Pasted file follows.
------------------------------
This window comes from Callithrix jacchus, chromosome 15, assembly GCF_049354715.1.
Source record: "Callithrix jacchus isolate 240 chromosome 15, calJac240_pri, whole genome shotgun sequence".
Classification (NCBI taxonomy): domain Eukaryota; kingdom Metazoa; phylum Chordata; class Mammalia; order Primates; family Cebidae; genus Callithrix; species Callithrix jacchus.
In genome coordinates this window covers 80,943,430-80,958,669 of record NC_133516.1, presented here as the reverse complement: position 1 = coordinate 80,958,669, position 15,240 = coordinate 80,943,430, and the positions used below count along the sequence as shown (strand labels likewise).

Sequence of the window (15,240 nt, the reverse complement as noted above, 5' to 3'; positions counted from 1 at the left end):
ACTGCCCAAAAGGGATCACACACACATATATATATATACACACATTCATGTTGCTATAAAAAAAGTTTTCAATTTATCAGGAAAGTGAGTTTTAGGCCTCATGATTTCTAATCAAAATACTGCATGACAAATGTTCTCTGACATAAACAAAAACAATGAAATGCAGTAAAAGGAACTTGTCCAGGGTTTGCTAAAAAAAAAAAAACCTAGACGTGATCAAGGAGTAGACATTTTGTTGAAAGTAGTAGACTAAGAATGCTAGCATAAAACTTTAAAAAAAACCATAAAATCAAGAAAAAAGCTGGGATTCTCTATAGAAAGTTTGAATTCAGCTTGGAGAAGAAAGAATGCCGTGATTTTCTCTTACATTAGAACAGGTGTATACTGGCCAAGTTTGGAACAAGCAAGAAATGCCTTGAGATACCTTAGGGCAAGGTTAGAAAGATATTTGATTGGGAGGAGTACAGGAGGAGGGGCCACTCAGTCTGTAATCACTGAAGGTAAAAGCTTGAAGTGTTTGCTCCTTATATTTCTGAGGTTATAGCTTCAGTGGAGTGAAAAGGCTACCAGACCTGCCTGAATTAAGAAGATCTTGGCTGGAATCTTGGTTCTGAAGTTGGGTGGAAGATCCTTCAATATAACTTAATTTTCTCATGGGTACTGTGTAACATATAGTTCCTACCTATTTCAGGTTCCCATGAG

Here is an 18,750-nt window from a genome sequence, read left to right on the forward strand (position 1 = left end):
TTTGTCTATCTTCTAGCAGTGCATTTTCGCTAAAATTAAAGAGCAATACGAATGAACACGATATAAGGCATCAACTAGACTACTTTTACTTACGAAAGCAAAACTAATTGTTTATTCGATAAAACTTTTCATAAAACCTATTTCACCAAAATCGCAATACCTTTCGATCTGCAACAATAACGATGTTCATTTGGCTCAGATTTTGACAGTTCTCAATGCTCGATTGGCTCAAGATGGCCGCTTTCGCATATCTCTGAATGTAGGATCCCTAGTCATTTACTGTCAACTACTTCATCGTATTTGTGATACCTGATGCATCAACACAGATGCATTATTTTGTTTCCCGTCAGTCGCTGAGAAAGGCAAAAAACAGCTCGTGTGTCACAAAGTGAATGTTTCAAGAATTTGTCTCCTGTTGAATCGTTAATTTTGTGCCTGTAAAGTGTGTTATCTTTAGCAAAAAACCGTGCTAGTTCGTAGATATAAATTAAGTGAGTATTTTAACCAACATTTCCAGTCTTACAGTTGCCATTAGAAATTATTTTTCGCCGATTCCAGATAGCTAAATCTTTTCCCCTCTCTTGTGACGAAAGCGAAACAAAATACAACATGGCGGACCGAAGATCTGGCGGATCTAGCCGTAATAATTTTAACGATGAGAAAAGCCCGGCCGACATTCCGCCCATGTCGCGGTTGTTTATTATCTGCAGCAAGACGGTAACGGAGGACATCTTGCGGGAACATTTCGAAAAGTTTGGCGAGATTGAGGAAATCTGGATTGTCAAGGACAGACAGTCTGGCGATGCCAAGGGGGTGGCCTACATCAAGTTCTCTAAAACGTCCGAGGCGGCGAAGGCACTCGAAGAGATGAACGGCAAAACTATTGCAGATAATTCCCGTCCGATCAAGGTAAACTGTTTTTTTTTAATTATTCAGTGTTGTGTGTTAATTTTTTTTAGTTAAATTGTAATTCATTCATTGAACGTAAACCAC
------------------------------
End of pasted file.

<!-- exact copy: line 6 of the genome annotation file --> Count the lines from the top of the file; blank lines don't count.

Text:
ACTGCCCAAAAGGGATCACACACACATATATATATATACACACATTCATGTTGCTATAAAAAAAGTTTTCAATTTATCAGGAAAGTGAGTTTTAGGCCTCATGATTTCTAATCAAAATACTGCATGACAAATGTTCTCTGACATAAACAAAAACAATGAAATGCAGTAAAAGGAACTTGTCCAGGGTTTGCTAAAAAAAAAAAAACCTAGACGTGATCAAGGAGTAGACATTTTGTTGAAAGTAGTAGACTAAGAATGCTAGCATAAAACTTTAAAAAAAACCATAAAATCAAGAAAAAAGCTGGGATTCTCTATAGAAAGTTTGAATTCAGCTTGGAGAAGAAAGAATGCCGTGATTTTCTCTTACATTAGAACAGGTGTATACTGGCCAAGTTTGGAACAAGCAAGAAATGCCTTGAGATACCTTAGGGCAAGGTTAGAAAGATATTTGATTGGGAGGAGTACAGGAGGAGGGGCCACTCAGTCTGTAATCACTGAAGGTAAAAGCTTGAAGTGTTTGCTCCTTATATTTCTGAGGTTATAGCTTCAGTGGAGTGAAAAGGCTACCAGACCTGCCTGAATTAAGAAGATCTTGGCTGGAATCTTGGTTCTGAAGTTGGGTGGAAGATCCTTCAATATAACTTAATTTTCTCATGGGTACTGTGTAACATATAGTTCCTACCTATTTCAGGTTCCCATGAG